What’s In a Dialogue Choice Anyway?

What’s In a Dialogue Choice Anyway?

There is a saying in screenwriting:

‘No line is worth a scene, and no scene is worth a film.’

It literally means that you should cut any line that works against the thrust of the scene it’s in, regardless of how ‘good’ or ‘cool’ it is, and that you should cut any scene that doesn’t serve the movie as a whole. It is a reminder to keep your eyes on the big picture.

It is good advice and one I often need reminding of. The writer’s most emotionally urgent work, the work that feels the most like progress, happens in the body of the text: in the lines of a script or the body of a novel. That is where the writer’s tiny, monstrous obsessions rear their heads: rhythm, syntax, or the deliciousness of certain words (I’m looking at you lurking, and utterly). It’s the nitty-gritty, the line-by-line where we usually get bogged down, where we need to be reminded of the bigger picture.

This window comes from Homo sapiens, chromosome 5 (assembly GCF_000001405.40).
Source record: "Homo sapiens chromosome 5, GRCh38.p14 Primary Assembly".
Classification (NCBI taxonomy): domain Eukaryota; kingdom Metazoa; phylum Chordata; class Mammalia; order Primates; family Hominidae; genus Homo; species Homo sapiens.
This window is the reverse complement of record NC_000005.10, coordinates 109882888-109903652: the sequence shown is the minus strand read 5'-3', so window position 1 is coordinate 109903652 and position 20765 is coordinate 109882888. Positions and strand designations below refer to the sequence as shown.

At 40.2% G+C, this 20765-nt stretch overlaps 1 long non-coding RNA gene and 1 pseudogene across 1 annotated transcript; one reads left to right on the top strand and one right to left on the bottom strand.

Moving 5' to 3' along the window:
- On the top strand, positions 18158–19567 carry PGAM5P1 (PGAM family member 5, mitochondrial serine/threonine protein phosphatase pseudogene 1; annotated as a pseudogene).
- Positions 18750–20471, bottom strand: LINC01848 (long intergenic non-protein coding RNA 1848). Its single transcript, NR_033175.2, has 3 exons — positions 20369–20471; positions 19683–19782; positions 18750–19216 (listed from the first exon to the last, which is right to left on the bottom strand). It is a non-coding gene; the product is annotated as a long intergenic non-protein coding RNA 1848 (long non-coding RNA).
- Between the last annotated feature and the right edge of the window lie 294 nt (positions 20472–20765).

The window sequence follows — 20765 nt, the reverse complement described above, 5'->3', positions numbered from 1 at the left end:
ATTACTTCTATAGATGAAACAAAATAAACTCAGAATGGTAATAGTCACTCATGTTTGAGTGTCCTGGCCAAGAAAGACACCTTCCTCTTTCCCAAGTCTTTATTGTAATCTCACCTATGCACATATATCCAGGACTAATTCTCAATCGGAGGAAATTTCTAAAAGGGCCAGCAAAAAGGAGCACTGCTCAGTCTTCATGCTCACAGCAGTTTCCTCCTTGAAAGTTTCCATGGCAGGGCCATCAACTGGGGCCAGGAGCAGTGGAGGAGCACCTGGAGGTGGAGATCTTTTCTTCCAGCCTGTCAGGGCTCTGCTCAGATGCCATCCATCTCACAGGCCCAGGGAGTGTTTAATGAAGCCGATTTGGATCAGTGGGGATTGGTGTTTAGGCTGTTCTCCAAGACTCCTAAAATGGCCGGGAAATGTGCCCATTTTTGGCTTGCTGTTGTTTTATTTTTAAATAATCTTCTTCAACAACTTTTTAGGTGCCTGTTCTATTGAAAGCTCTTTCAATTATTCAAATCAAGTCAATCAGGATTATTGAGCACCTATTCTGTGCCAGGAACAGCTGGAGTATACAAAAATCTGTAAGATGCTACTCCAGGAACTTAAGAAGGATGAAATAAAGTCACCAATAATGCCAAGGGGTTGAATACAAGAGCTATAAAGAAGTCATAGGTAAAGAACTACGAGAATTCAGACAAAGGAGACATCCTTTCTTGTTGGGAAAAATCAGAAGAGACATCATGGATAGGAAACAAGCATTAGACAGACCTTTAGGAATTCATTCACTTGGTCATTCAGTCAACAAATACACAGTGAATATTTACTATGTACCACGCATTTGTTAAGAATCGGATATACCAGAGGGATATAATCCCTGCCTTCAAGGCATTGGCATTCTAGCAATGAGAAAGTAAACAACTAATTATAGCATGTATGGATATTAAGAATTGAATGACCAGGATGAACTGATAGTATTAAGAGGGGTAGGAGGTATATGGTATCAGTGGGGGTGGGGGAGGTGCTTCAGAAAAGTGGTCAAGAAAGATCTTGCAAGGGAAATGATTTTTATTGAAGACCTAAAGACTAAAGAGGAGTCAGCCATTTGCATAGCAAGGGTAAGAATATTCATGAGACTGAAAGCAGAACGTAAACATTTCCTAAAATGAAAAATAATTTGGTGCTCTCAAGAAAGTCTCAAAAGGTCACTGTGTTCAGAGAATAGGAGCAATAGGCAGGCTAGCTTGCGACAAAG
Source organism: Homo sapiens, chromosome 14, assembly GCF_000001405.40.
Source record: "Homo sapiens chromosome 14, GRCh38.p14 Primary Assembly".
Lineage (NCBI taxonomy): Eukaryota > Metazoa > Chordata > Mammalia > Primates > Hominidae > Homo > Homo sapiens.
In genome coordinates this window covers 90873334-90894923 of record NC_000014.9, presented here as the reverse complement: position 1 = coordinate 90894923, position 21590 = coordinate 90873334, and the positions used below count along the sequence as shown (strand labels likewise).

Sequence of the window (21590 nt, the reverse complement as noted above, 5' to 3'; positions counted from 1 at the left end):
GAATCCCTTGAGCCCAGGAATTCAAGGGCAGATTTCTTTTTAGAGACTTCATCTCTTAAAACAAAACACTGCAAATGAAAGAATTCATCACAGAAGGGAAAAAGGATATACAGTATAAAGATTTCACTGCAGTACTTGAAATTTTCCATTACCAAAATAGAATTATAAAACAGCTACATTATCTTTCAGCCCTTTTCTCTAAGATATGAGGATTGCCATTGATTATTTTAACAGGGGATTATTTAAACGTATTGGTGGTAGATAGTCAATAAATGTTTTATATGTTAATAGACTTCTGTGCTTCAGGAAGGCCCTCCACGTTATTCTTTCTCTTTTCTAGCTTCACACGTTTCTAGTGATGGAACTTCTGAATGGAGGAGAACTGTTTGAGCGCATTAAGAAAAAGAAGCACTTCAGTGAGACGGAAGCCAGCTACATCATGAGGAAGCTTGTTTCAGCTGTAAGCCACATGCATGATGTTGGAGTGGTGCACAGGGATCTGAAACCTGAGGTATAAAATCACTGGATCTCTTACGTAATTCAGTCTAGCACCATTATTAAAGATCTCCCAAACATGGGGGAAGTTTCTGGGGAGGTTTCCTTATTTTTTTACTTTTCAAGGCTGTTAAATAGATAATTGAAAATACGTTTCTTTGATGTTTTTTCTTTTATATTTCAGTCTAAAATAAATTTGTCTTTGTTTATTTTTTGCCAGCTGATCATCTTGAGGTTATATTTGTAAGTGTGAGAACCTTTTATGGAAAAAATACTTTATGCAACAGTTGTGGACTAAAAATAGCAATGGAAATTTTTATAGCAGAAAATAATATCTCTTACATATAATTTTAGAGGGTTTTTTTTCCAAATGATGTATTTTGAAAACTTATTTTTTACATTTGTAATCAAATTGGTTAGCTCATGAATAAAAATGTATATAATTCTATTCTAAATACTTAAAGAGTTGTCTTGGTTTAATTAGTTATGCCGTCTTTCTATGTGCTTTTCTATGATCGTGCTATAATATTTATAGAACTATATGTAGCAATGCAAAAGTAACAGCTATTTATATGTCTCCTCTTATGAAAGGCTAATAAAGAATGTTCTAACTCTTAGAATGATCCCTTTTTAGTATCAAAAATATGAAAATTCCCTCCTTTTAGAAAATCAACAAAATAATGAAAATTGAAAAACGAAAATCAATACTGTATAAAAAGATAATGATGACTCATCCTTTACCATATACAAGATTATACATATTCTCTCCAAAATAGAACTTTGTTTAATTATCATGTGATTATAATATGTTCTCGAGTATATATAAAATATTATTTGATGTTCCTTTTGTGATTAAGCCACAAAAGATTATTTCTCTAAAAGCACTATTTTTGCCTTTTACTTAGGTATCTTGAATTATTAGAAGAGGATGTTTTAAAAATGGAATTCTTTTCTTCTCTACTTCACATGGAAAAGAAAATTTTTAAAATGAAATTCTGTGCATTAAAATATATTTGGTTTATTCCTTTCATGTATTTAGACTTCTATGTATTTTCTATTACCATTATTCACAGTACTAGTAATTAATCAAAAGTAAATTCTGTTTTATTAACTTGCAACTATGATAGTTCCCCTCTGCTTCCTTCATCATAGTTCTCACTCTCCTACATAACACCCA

Continue reading “What’s In a Dialogue Choice Anyway?”